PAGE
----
Bird protection society la Ligue de Protection des Oiseaux (LPO) has launched “Mission Hérisson” (Mission Hedgehog), and is encouraging individuals to observe and help out hedgehogs in their outdoor space in a bid to better the protect the animal and to raise awareness of its plight.
From Thursday July 16, the campaign begins. To take part, people are requested to place special “tunnels” for five consecutive nights in a quiet area in your garden or secluded outside space, and paint the floor of the tunnel with a special kind of charcoal-based “ink”.
The next morning, if any hedgehogs (or any animals, such as squirrels) have made a visit, their inky footprints will be visible on the cardboard. You can then identify the species on the LPO website, and submit the data each day to help support the campaign.
You can construct these tunnels yourself - according to the LPO’s guidelines - or buy a pack from the website.
This will help the LPO and researchers better evaluate the state of the hedgehog population in France.
The LPO has released a video showing the process and a page with a comprehensive list of resources on hedgehogs, and how to make your garden more inviting for them.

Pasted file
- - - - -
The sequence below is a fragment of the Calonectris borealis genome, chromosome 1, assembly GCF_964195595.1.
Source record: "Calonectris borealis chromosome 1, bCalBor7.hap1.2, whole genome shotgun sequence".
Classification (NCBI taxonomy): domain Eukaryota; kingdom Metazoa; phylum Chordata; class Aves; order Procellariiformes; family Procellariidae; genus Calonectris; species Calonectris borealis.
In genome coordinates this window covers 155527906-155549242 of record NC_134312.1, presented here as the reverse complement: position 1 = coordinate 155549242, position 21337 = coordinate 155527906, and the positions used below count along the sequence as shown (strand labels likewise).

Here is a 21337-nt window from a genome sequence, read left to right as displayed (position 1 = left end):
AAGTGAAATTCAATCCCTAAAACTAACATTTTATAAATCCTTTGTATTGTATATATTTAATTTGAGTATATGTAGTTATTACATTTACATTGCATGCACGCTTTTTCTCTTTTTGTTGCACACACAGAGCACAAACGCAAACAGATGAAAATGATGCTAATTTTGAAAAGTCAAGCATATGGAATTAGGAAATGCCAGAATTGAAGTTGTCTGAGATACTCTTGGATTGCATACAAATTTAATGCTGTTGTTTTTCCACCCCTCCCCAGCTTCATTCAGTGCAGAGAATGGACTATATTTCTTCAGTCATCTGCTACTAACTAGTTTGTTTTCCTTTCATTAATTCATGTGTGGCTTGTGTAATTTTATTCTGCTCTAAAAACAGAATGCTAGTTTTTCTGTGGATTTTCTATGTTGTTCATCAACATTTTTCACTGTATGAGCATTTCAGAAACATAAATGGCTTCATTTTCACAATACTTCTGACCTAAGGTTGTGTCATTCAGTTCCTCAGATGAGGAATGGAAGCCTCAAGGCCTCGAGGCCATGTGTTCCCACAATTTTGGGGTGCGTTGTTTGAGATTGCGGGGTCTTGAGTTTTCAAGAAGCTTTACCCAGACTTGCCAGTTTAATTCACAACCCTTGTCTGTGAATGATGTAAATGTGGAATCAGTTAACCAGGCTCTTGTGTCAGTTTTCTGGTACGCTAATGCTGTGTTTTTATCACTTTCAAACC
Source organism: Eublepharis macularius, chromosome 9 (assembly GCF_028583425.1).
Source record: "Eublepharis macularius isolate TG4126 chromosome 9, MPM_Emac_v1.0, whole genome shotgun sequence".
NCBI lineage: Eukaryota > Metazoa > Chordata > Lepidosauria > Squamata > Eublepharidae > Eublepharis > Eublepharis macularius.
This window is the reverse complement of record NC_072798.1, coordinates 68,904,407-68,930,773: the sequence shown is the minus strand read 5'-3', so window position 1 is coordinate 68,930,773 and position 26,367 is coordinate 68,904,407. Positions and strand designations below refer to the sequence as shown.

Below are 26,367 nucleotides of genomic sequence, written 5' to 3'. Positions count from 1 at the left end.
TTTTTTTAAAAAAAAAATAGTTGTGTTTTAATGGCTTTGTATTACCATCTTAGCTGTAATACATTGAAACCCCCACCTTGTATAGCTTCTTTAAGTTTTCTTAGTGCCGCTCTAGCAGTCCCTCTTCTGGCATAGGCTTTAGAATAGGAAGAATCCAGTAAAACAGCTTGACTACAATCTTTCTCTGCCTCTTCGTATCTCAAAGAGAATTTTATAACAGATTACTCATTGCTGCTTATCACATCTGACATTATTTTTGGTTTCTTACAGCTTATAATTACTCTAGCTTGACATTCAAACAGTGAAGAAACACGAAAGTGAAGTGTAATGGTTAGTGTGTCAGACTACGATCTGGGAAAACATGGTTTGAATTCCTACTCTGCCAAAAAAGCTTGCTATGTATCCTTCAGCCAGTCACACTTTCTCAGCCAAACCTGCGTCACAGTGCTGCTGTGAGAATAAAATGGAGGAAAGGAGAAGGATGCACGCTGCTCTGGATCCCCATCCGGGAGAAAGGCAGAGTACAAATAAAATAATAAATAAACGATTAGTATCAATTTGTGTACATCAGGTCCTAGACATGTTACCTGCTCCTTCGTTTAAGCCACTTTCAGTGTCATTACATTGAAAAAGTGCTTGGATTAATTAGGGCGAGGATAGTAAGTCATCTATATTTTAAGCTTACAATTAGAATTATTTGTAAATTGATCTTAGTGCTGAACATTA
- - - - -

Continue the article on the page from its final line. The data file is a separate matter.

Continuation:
In general, hedgehogs can be encouraged if you build a small “hut” for them in a calm area that is sheltered from direct sunshine, heavy rain or strong winds. Placing some crumpled newspaper in the “entrance” of the hut can help you see if it is occupied, as the hedgehog will move it when they enter.
No more hedgehogs by 2050?
The campaign comes as the animal’s welfare is in danger, and their numbers are in rapid decline in France. According to the naturalist Philippe Jourde, two thirds of hedgehogs have disappeared in the country over the past 20 years.
At this rate, estimates suggest that the species could even disappear completely by 2050.
It is threatened by cars, pesticides, lawn mowers and hedge cutters, drowning in swimming pools, poisoning, forest fires, and even poaching for consumption.
Yet hedgehogs can be good animals to have in your garden. They are nocturnal and eat slugs and snails, as well as insects that can be damaging to crops and vegetables.
They are also a wild and protected species, meaning that it is illegal in France to take them from their natural environment and keep them as a pet or otherwise. Doing so can be punished by up to two years in prison and a fine, rising to as much as a €300,000 if the animal is taken from a national park or nature reserve.
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